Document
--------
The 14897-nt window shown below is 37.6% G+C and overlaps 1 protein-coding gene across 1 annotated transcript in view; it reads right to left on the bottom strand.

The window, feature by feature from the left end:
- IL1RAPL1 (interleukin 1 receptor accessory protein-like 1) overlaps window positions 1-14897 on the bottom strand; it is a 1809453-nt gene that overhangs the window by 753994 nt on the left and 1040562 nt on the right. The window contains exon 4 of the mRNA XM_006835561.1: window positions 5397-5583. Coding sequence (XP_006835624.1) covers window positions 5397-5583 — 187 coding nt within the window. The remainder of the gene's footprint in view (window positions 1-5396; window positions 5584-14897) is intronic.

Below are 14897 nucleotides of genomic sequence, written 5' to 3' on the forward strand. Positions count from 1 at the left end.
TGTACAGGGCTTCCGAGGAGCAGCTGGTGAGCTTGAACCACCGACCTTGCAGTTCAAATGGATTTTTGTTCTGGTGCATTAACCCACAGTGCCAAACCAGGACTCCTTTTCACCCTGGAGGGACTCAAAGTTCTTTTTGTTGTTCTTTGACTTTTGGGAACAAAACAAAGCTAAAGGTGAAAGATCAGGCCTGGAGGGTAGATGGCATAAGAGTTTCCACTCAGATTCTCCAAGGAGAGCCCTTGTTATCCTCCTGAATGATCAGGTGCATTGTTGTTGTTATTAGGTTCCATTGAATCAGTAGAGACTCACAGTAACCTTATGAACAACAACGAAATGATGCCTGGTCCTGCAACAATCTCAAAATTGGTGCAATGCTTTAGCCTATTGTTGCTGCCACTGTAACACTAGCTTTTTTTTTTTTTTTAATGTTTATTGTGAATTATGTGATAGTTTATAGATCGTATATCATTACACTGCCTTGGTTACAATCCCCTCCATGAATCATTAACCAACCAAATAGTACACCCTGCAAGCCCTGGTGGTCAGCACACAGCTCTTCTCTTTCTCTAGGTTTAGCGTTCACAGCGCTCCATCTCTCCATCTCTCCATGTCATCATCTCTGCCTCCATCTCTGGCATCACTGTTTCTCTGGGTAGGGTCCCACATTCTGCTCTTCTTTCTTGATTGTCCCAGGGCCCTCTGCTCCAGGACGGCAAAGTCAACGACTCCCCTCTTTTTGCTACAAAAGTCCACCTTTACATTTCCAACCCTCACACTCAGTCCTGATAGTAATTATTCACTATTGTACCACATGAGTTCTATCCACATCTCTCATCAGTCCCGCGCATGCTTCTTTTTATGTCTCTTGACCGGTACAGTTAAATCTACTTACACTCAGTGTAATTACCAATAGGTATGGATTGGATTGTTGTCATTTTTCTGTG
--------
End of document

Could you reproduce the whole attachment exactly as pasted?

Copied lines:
The 14897-nt window shown below is 37.6% G+C and overlaps 1 protein-coding gene across 1 annotated transcript in view; it reads right to left on the bottom strand.

The window, feature by feature from the left end:
- IL1RAPL1 (interleukin 1 receptor accessory protein-like 1) overlaps window positions 1-14897 on the bottom strand; it is a 1809453-nt gene that overhangs the window by 753994 nt on the left and 1040562 nt on the right. The window contains exon 4 of the mRNA XM_006835561.1: window positions 5397-5583. Coding sequence (XP_006835624.1) covers window positions 5397-5583 — 187 coding nt within the window. The remainder of the gene's footprint in view (window positions 1-5396; window positions 5584-14897) is intronic.

Below are 14897 nucleotides of genomic sequence, written 5' to 3' on the forward strand. Positions count from 1 at the left end.
TGTACAGGGCTTCCGAGGAGCAGCTGGTGAGCTTGAACCACCGACCTTGCAGTTCAAATGGATTTTTGTTCTGGTGCATTAACCCACAGTGCCAAACCAGGACTCCTTTTCACCCTGGAGGGACTCAAAGTTCTTTTTGTTGTTCTTTGACTTTTGGGAACAAAACAAAGCTAAAGGTGAAAGATCAGGCCTGGAGGGTAGATGGCATAAGAGTTTCCACTCAGATTCTCCAAGGAGAGCCCTTGTTATCCTCCTGAATGATCAGGTGCATTGTTGTTGTTATTAGGTTCCATTGAATCAGTAGAGACTCACAGTAACCTTATGAACAACAACGAAATGATGCCTGGTCCTGCAACAATCTCAAAATTGGTGCAATGCTTTAGCCTATTGTTGCTGCCACTGTAACACTAGCTTTTTTTTTTTTTTTAATGTTTATTGTGAATTATGTGATAGTTTATAGATCGTATATCATTACACTGCCTTGGTTACAATCCCCTCCATGAATCATTAACCAACCAAATAGTACACCCTGCAAGCCCTGGTGGTCAGCACACAGCTCTTCTCTTTCTCTAGGTTTAGCGTTCACAGCGCTCCATCTCTCCATCTCTCCATGTCATCATCTCTGCCTCCATCTCTGGCATCACTGTTTCTCTGGGTAGGGTCCCACATTCTGCTCTTCTTTCTTGATTGTCCCAGGGCCCTCTGCTCCAGGACGGCAAAGTCAACGACTCCCCTCTTTTTGCTACAAAAGTCCACCTTTACATTTCCAACCCTCACACTCAGTCCTGATAGTAATTATTCACTATTGTACCACATGAGTTCTATCCACATCTCTCATCAGTCCCGCGCATGCTTCTTTTTATGTCTCTTGACCGGTACAGTTAAATCTACTTACACTCAGTGTAATTACCAATAGGTATGGATTGGATTGTTGTCATTTTTCTGTG